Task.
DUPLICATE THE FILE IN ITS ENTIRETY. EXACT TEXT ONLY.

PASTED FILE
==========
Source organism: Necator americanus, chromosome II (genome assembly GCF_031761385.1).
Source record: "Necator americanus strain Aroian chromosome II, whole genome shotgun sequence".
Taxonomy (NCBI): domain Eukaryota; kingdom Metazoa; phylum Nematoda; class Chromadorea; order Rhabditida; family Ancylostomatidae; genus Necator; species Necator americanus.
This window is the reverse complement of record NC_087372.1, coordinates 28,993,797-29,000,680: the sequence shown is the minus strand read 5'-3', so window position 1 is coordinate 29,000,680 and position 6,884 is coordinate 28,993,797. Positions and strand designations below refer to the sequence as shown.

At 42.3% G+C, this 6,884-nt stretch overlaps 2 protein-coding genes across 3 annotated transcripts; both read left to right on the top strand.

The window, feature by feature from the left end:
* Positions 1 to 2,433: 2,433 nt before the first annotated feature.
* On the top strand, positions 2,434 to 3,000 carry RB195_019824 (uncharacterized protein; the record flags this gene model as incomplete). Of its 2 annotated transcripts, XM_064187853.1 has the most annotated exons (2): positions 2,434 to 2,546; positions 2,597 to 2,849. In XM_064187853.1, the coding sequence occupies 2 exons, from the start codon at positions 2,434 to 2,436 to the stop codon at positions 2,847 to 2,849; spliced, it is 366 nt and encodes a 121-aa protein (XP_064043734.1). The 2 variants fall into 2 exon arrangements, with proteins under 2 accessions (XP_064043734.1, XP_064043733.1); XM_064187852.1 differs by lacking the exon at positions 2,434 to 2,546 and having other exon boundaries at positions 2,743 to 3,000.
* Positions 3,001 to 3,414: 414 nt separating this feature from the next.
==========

Source organism: Necator americanus, chromosome II (genome assembly GCF_031761385.1).
Source record: "Necator americanus strain Aroian chromosome II, whole genome shotgun sequence".
Taxonomy (NCBI): domain Eukaryota; kingdom Metazoa; phylum Nematoda; class Chromadorea; order Rhabditida; family Ancylostomatidae; genus Necator; species Necator americanus.
This window is the reverse complement of record NC_087372.1, coordinates 28,993,797-29,000,680: the sequence shown is the minus strand read 5'-3', so window position 1 is coordinate 29,000,680 and position 6,884 is coordinate 28,993,797. Positions and strand designations below refer to the sequence as shown.

At 42.3% G+C, this 6,884-nt stretch overlaps 2 protein-coding genes across 3 annotated transcripts; both read left to right on the top strand.

The window, feature by feature from the left end:
* Positions 1 to 2,433: 2,433 nt before the first annotated feature.
* On the top strand, positions 2,434 to 3,000 carry RB195_019824 (uncharacterized protein; the record flags this gene model as incomplete). Of its 2 annotated transcripts, XM_064187853.1 has the most annotated exons (2): positions 2,434 to 2,546; positions 2,597 to 2,849. In XM_064187853.1, the coding sequence occupies 2 exons, from the start codon at positions 2,434 to 2,436 to the stop codon at positions 2,847 to 2,849; spliced, it is 366 nt and encodes a 121-aa protein (XP_064043734.1). The 2 variants fall into 2 exon arrangements, with proteins under 2 accessions (XP_064043734.1, XP_064043733.1); XM_064187852.1 differs by lacking the exon at positions 2,434 to 2,546 and having other exon boundaries at positions 2,743 to 3,000.
* Positions 3,001 to 3,414: 414 nt separating this feature from the next.